When I was a little girl, if I’d gotten the puppy I begged my parents for from the age of four to 14, I would have considered names like Button, Sweetie and Ruffles (I’ve always loved salty snacks). But alas, North West is not like other toddlers. The blessed heir to the Kardashian-West empire was gifted a Pomeranian puppy for her fourth birthday on June 15 and most of the names she’s mulling over are decidedly more elevated—with frontrunners like Sushi and, wait for it, Baby Jesus.
Do you ever sit back and wonder what happened to the man who basically raised you? Do you miss his flowing chestnut locks and ridiculous dad jokes? Do you still feel that as the patriarch of a sitcom where every single character had multiple catchphrases, he damn well deserved at least one of his own? (He was robbed, TBH.)
Scrolling through Netflix for something to watch can sometimes feel like looking at your packed closet and feeling like you’ve got nothing to wear, no? Well, to solve the problem of too much choice—and help you catch your faves before they leave Netflix for good—here’s your complete Netflix Canada movie and TV show list of what’s coming (like Lily Collins’s newest movie To the Bone, the cult classic Ghost and the dark and delicious new series Ozark) and going (like Step Up—heartbroken!)
Muck Rack makes it simple to find people, tweets, or articles that mention any name, keyword, company, hashtag etc. We've compiled this guide to help you make the most of your search.
Selecting a term
Start searching tweets, articles from media outlets, articles mentioned in tweets, journalists'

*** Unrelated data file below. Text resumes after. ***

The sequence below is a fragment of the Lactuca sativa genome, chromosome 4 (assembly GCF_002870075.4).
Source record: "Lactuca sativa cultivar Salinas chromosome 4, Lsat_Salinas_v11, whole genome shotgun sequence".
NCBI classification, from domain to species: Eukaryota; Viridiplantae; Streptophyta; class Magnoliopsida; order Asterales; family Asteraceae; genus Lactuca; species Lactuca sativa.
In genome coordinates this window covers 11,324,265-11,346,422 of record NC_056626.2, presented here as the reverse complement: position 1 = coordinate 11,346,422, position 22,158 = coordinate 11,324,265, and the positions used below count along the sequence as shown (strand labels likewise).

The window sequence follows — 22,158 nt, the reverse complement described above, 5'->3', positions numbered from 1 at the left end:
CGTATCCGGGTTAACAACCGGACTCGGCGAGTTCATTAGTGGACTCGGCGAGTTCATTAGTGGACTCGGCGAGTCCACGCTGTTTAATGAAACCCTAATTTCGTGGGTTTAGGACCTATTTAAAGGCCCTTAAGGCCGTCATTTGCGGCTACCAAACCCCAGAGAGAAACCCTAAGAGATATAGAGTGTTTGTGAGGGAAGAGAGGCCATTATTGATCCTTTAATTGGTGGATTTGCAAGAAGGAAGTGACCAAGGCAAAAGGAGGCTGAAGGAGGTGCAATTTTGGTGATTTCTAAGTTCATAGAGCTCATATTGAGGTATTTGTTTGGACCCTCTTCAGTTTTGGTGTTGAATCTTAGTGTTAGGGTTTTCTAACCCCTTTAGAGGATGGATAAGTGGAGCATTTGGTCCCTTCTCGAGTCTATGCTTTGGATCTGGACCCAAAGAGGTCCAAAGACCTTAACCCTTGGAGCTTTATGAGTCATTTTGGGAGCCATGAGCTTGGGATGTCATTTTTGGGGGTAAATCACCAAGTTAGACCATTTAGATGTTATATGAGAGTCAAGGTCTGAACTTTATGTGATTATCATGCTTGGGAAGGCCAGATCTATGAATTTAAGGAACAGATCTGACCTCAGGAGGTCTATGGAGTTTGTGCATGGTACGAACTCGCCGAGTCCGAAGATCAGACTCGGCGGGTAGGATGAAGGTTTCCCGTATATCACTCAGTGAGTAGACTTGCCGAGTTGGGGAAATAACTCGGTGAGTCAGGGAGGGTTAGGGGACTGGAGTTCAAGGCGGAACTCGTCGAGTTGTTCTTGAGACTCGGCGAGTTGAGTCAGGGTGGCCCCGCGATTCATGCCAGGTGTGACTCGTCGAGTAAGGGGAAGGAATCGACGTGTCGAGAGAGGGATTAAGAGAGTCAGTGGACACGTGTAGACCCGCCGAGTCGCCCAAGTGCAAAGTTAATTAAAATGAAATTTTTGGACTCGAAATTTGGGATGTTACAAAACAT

names, titles and bios with some suggested searches:
Companies or Topics (e.g. iPhone, Microsoft)
Phrases (e.g. "cloud computing") — use quotes to keep the terms together
Twitter handles (e.g. @username) — returns those who have mentioned or replied to
Names (e.g. "David Pogue")
Hashtags (e.g. #sxsw, #london2012)
Bio details (e.g. vegan, Olympics, father)
Muck Rack's Advanced Search allows for many boolean operators.
Find results that mention multiple specified terms, use AND or
+. For example, ensure each result contains both Elon Musk and Mark Zuckerberg by
searching Obama AND Romney or Obama + Romney.
Use the operators OR or , to broaden your search when you'd like either of
multiple terms to appear in results. (This is the default behavior of our search when no operators
are used.) For example, search for democrat OR republican to find results that refer to
Democrats and/or Republicans.
Use NOT or - to subtract results from your search. For
example, searching Disney will yield results about the Walt Disney Company as well as Walt Disney
World Resort. To exclude mentions of Disney World, search for Disney -World or Disney
When using one of these operators with a phrase, enclose it in quotation marks. For example, you can
find results about smartphones excluding Apple's iPhone 4S by searching smartphone -"iPhone
Exact case matching or punctuation
If you're searching for a brand name or keyword that relies on specific punctuation marks or capitalization, you can
find results that match your exact query by adding matchcase: before the keyword you're searching for, like matchcase:E*TRADE .
Use parentheses to separate multiple
boolean phrases. For example, to find journalists talking about having fun in Disney World or
Disneyland, search for ("disney world" OR disneyland) AND fun.
An asterisk can be used to search for any variation of a root word truncated by the asterisk. For example, searching for admin* will return results for administrator, administration, administer, administered, etc.
A near operator is an AND operator where you can control the distance between the words. You can vary the distance the near operation uses by adding a forward slash and number (between 0-99) such as strawberries NEAR/10 "whipped cream", which means the strawberries must exist within 10 words of "whipped cream".